Updated: Nov 25, 2021
The world’s leaders are currently gathered in Glasgow for COP26 - a UN conference
hosted with the intention of putting together action plans that will help ease the ever-
looming climate crisis. Events such as these cause everyone, from all industries, to
look at their methods and ask themselves how they could be more sustainable. For
the vinyl industry, this concern has never been more relevant.
It’s fantastic to see that in the past decade, there has been a huge surge in demand
for vinyl. The once outdated format is now a booming success, with new artists
opting to release their music on vinyl as opposed to more modern formats such as
CDs. In the grand scheme of things, there are many ways the industry gets it right.
Some vinyl-lovers prefer to buy second-hand copies rather than re-runs. Others see
their collections as hugely sentimental, therefore few end up in landfill.
However we choose to listen to music, there are always going to be problems that
arise relating to climate change. CDs are mass produced and contain large amounts
of non-recyclable plastic. Similarly, the act of streaming music consumes energy,
and this method often means that artists don’t receive the royalties and support they
Out of all the ways we could listen to music, there’s something truly unique about
vinyl. It provides a real sense of nostalgia. As soon as the needles lands, you’re hit
with the classic crackle of surface noise which has the power to transport you to any
era. For many, a vinyl collection is like a trophy case that only gets more special with
time. If it wasn’t so iconic, we wouldn’t have the resurgence we’re seeing today.
The worry is that when we produce a physical form of music, concerns arise about
its impact on the environment. Though technology may have progressed, the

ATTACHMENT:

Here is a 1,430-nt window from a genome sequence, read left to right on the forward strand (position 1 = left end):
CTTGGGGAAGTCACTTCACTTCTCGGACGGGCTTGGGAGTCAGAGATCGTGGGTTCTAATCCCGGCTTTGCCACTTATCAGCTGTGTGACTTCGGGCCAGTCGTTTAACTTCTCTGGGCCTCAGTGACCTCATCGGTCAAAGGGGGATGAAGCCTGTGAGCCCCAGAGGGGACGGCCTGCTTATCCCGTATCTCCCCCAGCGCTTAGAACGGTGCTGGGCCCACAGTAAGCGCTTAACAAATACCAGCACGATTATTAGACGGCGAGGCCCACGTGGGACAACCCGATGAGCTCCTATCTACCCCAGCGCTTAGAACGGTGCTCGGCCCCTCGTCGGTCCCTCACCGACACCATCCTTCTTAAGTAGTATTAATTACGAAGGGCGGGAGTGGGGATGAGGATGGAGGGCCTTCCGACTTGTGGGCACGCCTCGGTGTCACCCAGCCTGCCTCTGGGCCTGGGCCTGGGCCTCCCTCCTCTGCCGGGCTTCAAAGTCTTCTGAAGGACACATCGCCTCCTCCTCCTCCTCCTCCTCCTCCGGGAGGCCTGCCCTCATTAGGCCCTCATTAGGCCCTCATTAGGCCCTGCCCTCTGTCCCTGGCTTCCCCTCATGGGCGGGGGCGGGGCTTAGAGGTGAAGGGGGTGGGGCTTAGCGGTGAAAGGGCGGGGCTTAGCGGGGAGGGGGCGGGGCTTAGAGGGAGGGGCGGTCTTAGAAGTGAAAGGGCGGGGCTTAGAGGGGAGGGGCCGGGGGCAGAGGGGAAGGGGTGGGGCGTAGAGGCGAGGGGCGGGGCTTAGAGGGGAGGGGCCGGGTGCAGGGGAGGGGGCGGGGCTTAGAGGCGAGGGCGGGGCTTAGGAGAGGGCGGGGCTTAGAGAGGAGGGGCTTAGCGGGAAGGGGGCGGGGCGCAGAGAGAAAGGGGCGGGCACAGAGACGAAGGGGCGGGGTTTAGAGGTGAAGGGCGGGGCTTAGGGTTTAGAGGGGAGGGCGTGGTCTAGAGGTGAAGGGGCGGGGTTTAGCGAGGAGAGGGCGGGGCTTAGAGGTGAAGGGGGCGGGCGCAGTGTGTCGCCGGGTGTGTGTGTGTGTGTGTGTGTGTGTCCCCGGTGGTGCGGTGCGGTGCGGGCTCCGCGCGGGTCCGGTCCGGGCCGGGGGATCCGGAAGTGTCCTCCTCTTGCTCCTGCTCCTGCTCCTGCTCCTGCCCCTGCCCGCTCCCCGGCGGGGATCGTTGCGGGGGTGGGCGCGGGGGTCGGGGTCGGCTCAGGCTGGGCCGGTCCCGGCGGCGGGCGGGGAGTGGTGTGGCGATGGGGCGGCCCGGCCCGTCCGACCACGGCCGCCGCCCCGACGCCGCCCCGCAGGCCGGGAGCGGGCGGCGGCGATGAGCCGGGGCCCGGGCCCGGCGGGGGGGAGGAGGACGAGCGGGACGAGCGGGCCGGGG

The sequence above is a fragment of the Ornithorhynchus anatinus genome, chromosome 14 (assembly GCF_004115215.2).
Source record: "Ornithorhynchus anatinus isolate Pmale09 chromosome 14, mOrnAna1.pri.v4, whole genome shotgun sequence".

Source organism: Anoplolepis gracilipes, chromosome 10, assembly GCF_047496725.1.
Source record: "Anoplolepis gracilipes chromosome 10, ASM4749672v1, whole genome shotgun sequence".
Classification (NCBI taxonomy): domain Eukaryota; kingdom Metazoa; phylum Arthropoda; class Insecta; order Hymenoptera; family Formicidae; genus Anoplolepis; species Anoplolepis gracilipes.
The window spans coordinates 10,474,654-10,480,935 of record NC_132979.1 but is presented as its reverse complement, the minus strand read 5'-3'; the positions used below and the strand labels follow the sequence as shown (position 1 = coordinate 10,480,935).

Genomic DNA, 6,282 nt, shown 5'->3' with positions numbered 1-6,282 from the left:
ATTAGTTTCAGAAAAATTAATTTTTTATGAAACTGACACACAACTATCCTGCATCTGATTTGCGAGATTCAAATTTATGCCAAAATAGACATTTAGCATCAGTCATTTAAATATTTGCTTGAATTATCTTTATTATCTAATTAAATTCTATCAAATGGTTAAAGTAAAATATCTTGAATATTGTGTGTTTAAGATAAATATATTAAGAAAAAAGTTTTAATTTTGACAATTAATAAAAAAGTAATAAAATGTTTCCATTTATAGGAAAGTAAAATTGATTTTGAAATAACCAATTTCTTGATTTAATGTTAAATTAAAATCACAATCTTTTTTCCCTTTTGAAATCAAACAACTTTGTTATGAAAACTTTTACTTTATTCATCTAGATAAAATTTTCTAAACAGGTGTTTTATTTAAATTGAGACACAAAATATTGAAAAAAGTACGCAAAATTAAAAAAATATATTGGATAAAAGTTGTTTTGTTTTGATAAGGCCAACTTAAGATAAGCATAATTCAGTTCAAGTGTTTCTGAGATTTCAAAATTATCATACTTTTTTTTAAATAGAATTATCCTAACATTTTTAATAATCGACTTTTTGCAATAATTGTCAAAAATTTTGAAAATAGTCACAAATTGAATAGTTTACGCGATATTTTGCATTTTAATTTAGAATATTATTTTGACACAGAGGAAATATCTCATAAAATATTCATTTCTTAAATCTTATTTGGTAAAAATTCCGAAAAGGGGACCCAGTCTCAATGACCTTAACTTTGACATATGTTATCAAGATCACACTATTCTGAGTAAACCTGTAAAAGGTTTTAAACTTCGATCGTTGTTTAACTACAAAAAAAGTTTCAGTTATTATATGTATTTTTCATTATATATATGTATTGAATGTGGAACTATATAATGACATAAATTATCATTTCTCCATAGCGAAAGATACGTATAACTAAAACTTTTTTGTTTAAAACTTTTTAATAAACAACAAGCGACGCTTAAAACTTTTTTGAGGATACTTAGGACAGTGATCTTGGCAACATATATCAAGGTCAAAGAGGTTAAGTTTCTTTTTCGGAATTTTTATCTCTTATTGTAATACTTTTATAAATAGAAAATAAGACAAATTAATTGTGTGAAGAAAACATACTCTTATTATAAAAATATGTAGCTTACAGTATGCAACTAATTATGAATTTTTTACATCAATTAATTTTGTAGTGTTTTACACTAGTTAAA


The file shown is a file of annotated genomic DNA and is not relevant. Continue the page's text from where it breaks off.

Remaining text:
methods used to produce physical music is now seen as outdated.
How is this the case with vinyl records?
Firstly, a vinyl record is made of PVC – a raw material created by using fossil fuels
such as gas and oil  . There’s the belief that the heavier the vinyl, the better the
quality, therefore most records weigh in at 180g  . It can be challenging to produce a
lighter vinyl without hindering the quality of the sound. Likewise, to use a recycled
material can often make the vinyl weaker, and less resilient. The industry recognised
this and has consequently begun experimenting with different materials. An example
of this work can be seen through the initiative ‘ocean vinyl’.
Ocean vinyl began as an experiment in the south of England. It involved combing the
southern shores for discarded plastic items that could then be melted together to
produce an eco-friendly vinyl. In 2019, Nick Mulvey released his single ‘The
Anthropocene’ on this prototype, which was cut by Wesley Wolfe from the company
Tangible Records. Within an article for the BBC, Wolfe states that although the
records ‘look and sound beautiful’, this method of manufacturing was ‘a long and
laborious process’  . With the level of sifting and cleaning needed to get the plastic
ready for pressing, he explains that ‘mass production using recycled plastics is some